Around a year ago, I wrote an article for Odyssey called “The F Word” but I felt compelled to write somewhat of an update here. In my previous article I wrote a lot about how feminism is not a dirty word, and the effects that the negative rhetoric of our society on rape culture. I reiterated my point over and over, and I think I need something a little more fluid. Without further ado…
Feminism. What does it mean? To put it simply, feminism is the expression of equality among the sexes. Men and women are equal. Right?
Then why is it, that when I tell people I am a feminist, they look at me with disdain? Why is believing in equality something that is so radical? Emma Watson makes it look easy.
In my opinion, the extremist feminists are the ones that give this radical example. They are “men hating” and “bra burning”, which is not the point of feminism. If you hate men, you are not preaching equality, and those “crazy feminists” are the ones setting the standard for the no-so extreme.
Thus, when I have conversations with some of my liberal friends they often tell me that while they believe in the concepts feminists talk about, they don’t identify with feminism. Why?
I’ve also heard the argument that we should change the word feminism to equalism– which I can understand. But my argument to that is, FEMINISM IS NOT A DIRTY WORD.
This rhetoric around dirty feminism has nothing to do with what we are actually doing. Preaching equality, is not something that is men-bashing. I believe that I can do anything a man can do. I am smart, educated, and talented. Why can’t I be a doctor or a journalist? Why can’t I make the same amount of money as my male counterparts?
THAT is my goal. Wherever my career path takes me, I AM going to be making the same amount as my male colleagues doing the same job as me. I AM going to be worthy of my position, and I AM not going to stand for any different treatment just because I was born with a vagina.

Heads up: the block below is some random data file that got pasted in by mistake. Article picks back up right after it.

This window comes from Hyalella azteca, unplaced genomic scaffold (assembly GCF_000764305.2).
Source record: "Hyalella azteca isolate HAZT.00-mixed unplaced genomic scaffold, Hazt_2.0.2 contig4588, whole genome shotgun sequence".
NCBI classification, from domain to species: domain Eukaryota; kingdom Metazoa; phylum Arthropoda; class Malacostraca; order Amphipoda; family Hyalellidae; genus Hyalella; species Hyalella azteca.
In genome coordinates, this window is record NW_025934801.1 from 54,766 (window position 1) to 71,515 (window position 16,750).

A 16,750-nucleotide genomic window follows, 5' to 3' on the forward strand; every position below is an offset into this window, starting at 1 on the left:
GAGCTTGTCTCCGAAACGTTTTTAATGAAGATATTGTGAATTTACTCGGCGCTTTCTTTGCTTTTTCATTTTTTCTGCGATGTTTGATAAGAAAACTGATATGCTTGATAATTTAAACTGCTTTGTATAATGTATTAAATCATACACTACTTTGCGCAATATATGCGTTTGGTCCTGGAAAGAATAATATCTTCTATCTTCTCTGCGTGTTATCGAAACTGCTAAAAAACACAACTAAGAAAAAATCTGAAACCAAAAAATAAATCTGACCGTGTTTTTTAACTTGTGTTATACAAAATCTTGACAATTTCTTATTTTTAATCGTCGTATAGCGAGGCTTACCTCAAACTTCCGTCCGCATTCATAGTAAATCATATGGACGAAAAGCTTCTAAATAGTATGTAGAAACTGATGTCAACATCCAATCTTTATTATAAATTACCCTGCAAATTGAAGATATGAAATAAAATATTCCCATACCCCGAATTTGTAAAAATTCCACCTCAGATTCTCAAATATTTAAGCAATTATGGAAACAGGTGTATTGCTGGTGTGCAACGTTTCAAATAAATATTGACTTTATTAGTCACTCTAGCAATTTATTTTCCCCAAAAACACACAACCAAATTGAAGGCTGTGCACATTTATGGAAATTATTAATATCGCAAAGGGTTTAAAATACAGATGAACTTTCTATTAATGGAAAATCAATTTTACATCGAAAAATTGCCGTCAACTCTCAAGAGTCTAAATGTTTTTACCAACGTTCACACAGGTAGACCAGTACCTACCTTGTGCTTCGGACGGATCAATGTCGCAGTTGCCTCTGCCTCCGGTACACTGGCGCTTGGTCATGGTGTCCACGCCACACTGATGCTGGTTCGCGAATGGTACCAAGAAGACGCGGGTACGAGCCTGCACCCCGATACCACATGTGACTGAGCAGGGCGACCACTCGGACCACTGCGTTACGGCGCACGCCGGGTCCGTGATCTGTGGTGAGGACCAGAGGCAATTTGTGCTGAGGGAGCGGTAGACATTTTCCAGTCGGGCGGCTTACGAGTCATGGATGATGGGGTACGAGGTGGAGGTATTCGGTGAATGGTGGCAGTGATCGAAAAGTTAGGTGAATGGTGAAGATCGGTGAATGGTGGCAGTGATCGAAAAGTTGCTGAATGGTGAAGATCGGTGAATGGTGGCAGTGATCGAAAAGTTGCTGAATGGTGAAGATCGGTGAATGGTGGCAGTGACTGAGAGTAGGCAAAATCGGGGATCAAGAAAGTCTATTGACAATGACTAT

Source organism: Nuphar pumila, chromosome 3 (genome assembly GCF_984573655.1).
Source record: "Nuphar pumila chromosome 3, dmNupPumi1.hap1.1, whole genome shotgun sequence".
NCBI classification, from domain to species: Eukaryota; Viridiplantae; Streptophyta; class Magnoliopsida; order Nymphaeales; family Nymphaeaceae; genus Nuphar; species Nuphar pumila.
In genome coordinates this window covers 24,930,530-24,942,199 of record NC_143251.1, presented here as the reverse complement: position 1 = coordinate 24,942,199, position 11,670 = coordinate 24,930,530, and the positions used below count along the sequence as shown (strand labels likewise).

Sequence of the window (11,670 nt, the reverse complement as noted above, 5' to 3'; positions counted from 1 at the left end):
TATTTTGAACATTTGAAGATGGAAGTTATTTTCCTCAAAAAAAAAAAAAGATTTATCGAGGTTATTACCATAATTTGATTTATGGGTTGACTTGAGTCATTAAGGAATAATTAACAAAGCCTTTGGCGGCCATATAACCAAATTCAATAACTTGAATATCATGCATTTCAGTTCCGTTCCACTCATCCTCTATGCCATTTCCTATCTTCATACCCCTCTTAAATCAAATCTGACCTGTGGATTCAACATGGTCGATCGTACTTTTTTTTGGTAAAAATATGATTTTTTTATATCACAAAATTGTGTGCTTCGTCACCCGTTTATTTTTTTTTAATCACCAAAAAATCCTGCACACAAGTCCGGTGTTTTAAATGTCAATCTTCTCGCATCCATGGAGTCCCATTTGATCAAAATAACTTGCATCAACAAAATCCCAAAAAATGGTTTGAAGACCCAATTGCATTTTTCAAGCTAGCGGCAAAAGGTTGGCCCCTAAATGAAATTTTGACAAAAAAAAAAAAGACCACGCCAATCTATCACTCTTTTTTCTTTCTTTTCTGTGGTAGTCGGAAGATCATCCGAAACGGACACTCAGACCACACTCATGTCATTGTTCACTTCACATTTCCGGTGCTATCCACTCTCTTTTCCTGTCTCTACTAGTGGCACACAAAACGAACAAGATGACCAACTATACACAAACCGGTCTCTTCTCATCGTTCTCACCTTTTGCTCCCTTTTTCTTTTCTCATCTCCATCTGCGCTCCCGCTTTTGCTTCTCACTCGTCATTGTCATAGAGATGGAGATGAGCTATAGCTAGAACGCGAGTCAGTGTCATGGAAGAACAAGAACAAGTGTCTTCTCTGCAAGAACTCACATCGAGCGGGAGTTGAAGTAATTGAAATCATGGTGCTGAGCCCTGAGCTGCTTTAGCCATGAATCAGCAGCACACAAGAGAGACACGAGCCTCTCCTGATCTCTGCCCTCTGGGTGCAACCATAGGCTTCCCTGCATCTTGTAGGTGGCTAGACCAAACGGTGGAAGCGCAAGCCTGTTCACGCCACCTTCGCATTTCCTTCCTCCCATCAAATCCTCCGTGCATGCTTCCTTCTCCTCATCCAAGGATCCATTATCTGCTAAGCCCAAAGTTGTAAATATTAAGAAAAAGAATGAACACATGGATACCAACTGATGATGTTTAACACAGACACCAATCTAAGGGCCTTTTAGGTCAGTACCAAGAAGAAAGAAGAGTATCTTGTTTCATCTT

Feminism is not a derogatory word. It is a safe word. Feminism means equality for the sexes. Simply, we are all equal.
Just because we have different anatomy, we are equal. We are powerful.
I recently had a chance to talk to Ellie Boothe, whom I met in a feminist club on my college campus. At one of our meetings, we talked about how Ellie is not only actively feminist, but she also identifies as pro-life. This is irregular in the feminist realm, simply because feminism is more aligned with pro-choice beliefs. My friends and I were intrigued, so I decided to ask Ellie a few questions!
Q: In your opinion, what does the term “feminism” mean to you? In my opinion, “feminism” can be defined as the equality of the sexes in social institutions including education, family, politics and the workforce.
Q: Similarly, what does “pro-life” mean to you? To me, “pro-life “does not end at being “pro-birth”. If an individual is to take the stance of being “pro-life” that individual must also be pro quality of life. Pro- life is more than just ensuring a child is born, but that that child enjoys a safe community, a quality public education and receives adequate health care regardless of the ability of the parents to provide these rights. If an individual claims a pro- life stance dedication to that life can not end at the birth of a child.
Q: Would you say that being a feminist conflicts with your pro-life beliefs? I do not say that claiming a pro-life stance conflicts with being a feminist. However, there are feminists who will make that accusation. I feel that the larger ideological umbrella of feminism, equality regardless of sex and gender, encompasses the pro-life movement.
Q: What is one thing you want the feminist community to understand about the pro-life stance?
I want the feminist community to know that as a member of the pro-life movement, my goal is not to end safe abortions to push women into unsafe and potentially deadly situations. Instead my goal is to ultimately end a need for abortion by perusing avenues such as effective sexual education, and access to family planning information and affordable birth control measures to prevent pregnancy, and, if pregnancy is not prevented, access to quality healthcare and general family welfare support after birth. I understand that to hold a pro-life view I need to be willing put forth my part in ending the need for the procedure by helping mommies and eventually adopting babies.
Q: What is your history with feminism, and also with pro-life?
I became a feminist in high school. I attended a rural high school in North Georgia where young women were repeatedly spoken down to and their opinions diminished. As I navigated conservative Appalachia, feminist rhetoric struck a chord with me. I sought feminist avenues while attending the University of North Georgia. I participated in the campus production of The Vagina Monologues for four years, serving on the board of directors my last year. In addition, I joined the club “ Dahlonega Feminist Egalitarian Movement “or “DFEM” my senior year.